Damon Runyon was born Alfred Damon Runyan to Alfred Lee and Elizabeth (Damon) Runyan.[6] His relatives in his birthplace of Manhattan, Kansas included several newspapermen.[7] His grandfather was a newspaper printer from New Jersey who had relocated to Manhattan, Kansas in 1855, and his father was editor of his own newspaper in the town. In 1882 Runyon's father was forced to sell his newspaper, and the family moved westward. The family eventually settled in Pueblo, Colorado in 1887, where Runyon spent the rest of his youth. By most accounts, he attended school only through the fourth grade.[8] He began to work in the newspaper trade under his father in Pueblo. In present-day Pueblo, Runyon Field, the Damon Runyon Repertory Theater Company, and Runyon Lake are named in his honor.

In 1898, when still in his teens, Runyon enlisted in the U.S. Army to fight in the Spanish–American War. While in the service, he was assigned to write for the Manila Freedom and Soldier's Letter.

Runyon's World War I draft registration (September 1918)

After his military service, he worked for various Colorado newspapers, beginning in Pueblo. His first job as a reporter was in September 1900, when he was hired by the Pueblo Star;[9] he then worked in the Rocky Mountain area during the first decade of the 1900s: at the Denver Daily News, he served as "sporting editor" (what would today be called "sports editor") and then worked as a staff writer. His expertise was in covering the semi-professional teams in Colorado; he even briefly managed a semi-pro team in Trinidad, Colorado.[10] At one of the newspapers where he worked, the spelling of his last name was changed from "Runyan" to "Runyon", a change he let stand.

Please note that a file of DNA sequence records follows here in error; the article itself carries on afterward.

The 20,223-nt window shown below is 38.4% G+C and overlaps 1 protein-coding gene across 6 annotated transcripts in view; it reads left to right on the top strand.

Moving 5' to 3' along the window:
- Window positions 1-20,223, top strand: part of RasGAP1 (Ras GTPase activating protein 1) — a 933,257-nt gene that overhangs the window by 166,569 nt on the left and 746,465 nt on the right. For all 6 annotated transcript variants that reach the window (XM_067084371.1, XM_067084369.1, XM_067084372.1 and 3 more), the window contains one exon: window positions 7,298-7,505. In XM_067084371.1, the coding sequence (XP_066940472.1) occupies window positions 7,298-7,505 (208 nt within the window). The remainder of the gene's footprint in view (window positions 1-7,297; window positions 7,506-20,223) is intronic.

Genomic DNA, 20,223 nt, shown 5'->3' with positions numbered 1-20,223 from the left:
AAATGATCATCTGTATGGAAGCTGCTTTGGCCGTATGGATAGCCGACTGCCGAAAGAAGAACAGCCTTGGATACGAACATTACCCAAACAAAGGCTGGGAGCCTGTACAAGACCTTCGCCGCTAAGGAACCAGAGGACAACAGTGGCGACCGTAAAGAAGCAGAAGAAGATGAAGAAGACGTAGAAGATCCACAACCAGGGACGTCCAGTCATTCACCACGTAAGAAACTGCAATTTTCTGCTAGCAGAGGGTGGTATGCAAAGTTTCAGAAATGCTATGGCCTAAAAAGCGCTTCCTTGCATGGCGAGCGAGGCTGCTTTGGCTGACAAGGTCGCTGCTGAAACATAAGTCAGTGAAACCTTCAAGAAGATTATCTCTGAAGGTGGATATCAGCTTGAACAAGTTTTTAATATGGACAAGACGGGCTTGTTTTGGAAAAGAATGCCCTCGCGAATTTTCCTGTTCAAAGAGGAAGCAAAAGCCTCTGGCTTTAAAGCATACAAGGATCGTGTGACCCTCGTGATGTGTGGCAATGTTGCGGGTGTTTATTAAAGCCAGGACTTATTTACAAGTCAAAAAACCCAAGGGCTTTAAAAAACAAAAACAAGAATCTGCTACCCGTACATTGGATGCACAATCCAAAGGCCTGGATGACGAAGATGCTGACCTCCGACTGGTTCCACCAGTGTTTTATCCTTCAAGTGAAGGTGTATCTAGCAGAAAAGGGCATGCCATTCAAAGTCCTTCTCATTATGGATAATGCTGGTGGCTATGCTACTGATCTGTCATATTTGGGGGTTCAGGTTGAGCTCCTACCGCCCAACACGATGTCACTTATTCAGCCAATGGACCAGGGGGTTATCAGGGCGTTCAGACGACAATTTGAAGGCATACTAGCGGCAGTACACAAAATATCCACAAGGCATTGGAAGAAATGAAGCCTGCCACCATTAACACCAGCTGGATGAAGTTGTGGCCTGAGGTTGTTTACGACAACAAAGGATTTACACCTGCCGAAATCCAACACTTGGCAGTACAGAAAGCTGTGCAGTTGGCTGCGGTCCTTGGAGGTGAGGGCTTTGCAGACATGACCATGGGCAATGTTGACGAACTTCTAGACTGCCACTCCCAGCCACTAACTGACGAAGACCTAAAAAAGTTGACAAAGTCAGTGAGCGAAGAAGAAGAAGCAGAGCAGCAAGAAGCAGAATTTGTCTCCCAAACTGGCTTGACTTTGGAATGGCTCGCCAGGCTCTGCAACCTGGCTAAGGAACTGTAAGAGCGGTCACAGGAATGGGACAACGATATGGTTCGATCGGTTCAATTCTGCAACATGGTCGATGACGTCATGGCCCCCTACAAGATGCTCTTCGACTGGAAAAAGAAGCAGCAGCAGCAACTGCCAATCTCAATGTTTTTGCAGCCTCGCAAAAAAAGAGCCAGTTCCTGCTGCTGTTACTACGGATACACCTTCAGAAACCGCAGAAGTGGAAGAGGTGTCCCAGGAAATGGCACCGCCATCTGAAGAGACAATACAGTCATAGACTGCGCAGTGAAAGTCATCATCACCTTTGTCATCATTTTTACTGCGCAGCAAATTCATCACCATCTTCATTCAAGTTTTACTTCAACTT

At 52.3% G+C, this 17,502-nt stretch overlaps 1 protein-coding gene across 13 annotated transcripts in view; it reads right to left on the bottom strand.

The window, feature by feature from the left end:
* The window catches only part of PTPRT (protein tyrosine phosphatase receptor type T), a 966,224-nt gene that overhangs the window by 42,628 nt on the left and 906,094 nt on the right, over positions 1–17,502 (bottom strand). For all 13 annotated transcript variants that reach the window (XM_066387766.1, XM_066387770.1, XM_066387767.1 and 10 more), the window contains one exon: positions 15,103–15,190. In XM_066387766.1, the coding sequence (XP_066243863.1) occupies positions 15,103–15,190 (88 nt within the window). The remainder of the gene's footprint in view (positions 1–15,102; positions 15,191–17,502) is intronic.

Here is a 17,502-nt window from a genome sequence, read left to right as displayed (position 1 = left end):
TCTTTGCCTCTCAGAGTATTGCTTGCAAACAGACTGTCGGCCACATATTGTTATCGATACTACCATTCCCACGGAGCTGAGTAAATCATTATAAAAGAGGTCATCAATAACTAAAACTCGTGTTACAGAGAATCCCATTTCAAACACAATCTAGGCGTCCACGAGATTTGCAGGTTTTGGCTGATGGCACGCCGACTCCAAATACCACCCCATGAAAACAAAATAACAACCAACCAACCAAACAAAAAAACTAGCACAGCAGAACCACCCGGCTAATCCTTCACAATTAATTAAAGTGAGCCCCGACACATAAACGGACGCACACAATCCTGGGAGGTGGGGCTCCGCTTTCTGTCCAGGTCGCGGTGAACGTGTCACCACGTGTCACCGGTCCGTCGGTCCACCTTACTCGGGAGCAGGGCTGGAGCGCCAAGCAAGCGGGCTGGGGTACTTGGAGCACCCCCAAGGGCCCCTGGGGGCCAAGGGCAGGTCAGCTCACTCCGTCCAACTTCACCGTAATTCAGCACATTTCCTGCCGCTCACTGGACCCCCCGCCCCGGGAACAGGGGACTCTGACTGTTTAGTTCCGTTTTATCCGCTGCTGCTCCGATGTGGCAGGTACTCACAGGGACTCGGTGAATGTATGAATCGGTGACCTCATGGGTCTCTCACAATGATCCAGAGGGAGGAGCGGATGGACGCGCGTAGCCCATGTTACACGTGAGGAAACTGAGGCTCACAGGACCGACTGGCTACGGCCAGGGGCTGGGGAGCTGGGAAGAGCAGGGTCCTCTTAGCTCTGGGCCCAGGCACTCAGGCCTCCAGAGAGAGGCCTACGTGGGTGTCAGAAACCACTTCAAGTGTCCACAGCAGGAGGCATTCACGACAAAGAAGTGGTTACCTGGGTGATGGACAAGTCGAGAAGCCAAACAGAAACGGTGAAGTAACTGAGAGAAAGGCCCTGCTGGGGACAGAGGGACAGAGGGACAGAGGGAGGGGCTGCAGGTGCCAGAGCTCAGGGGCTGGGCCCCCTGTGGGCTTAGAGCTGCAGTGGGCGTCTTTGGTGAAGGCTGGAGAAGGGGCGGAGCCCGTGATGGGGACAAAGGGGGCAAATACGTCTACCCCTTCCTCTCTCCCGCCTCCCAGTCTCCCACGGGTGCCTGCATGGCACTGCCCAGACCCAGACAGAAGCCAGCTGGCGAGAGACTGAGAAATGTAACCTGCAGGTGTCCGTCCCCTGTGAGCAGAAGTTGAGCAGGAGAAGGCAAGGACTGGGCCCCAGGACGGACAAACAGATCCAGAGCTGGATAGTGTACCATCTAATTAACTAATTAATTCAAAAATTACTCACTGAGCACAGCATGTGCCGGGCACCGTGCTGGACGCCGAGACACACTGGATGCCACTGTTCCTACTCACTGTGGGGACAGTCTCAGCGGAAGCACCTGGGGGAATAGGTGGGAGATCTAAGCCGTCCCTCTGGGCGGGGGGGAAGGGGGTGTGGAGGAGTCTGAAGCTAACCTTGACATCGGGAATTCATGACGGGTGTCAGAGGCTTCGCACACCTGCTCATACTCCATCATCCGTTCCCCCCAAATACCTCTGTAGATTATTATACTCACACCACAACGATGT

After a notable failure in trying to organize a Colorado minor baseball league, which lasted less than a week,[11] Runyon moved to New York City in 1910. In his first New York byline, the American editor dropped the "Alfred" and the name "Damon Runyon" appeared for the first time. For the next ten years he covered the New York Giants and professional boxing for the New York American.

He was the Hearst newspapers' baseball columnist for many years, beginning in 1911, and his knack for spotting the eccentric and the unusual, on the field or in the stands, is credited with revolutionizing the way baseball was covered. Perhaps as confirmation, Runyon was inducted into the writers' wing (the J. G. Taylor Spink Award) of the Baseball Hall of Fame in 1967. He is also a member of the International Boxing Hall Of Fame and is known for dubbing heavyweight champion James J. Braddock, the "Cinderella Man". Runyon frequently contributed sports poems to the American on boxing and baseball themes, and also wrote numerous short stories and essays.